W3C home > Mailing lists > Public > public-webappsec@w3.org > December 2011

Proposal: CSP "allow-modification" directive

From: Collin Jackson <collin.jackson@sv.cmu.edu>
Date: Thu, 8 Dec 2011 12:06:04 -0800
Message-ID: <CAASTVioZF2RuO3De5qq9Dj5te9=BJ1X7BvrWJmu6ukXbR=+v=Q@mail.gmail.com>
To: public-webappsec@w3.org
Cc: Eric Chen <eric.chen@sv.cmu.edu>, Rami Shomali <rami.shomali@sv.cmu.edu>, Chinmay Garde <chinmay.garde@sv.cmu.edu>, Yolando Pereira <yolando.pereira@sv.cmu.edu>, Adam Barth <adam@adambarth.com>
One problem I see with CSP is that it encourages a one-size-fits-all policy
for an entire site, whereas in reality each page might want different
policies, and a single page might want different policies at different
times. I would like to propose a CSP "allow-modification" directive that
exposes a JavaScript API for adding new CSP directives to the current page.
I envision this would mostly be used by third-party script providers. For

- Sites can delegate their CSP policy to third-party security companies on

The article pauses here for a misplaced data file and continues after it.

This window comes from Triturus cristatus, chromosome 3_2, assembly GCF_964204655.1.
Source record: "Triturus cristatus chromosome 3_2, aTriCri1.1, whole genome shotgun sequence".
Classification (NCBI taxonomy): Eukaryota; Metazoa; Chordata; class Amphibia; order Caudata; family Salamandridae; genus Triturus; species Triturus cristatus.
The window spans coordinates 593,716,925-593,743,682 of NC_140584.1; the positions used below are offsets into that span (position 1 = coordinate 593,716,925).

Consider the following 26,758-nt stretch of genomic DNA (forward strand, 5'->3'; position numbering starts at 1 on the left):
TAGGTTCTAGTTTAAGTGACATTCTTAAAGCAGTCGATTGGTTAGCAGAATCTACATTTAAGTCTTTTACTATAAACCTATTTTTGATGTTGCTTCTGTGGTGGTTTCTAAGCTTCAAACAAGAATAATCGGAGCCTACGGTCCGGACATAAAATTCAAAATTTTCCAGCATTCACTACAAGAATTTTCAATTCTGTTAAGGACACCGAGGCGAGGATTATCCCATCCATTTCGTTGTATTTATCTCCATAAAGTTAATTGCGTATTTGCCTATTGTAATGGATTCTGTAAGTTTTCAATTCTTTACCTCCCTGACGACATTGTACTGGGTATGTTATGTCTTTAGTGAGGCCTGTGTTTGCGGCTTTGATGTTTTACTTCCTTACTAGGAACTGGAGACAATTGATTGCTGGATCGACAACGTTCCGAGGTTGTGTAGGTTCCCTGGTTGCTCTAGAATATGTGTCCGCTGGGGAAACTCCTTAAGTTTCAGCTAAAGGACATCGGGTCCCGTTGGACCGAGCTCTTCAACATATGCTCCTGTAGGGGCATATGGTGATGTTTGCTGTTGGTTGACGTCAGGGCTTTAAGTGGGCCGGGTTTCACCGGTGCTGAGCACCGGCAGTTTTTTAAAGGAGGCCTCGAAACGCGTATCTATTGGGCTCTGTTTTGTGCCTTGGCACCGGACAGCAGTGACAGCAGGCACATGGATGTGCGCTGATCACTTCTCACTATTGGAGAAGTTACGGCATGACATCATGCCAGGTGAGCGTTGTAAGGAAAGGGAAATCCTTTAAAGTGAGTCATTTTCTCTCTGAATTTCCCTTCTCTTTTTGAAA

a page-by-page basis. Right now, you can do this on a page-by-page basis
with policy-uri, but it has poor cache performance.
- Third-party ad networks (e.g. DoubleClick) could choose ad servers
dynamically to serve ad content.
- Third-party analytics providers could add and remove report-URIs without
having to get the web site change its server configuration.
- Better support for CSP in single-page web applications where more sources
of content are added over lifetime of a single page (e.g. a streaming news
feed that contains third-party images)

I don't see a security risk to setting the "allow-modification" directive
(if the attacker could run JavaScript on your site to add a new CSP
directive, they could already steal your cookies and other private data)
but it's probably a good idea to make it opt-in just in case.

Received on Thursday, 8 December 2011 20:07:19 UTC

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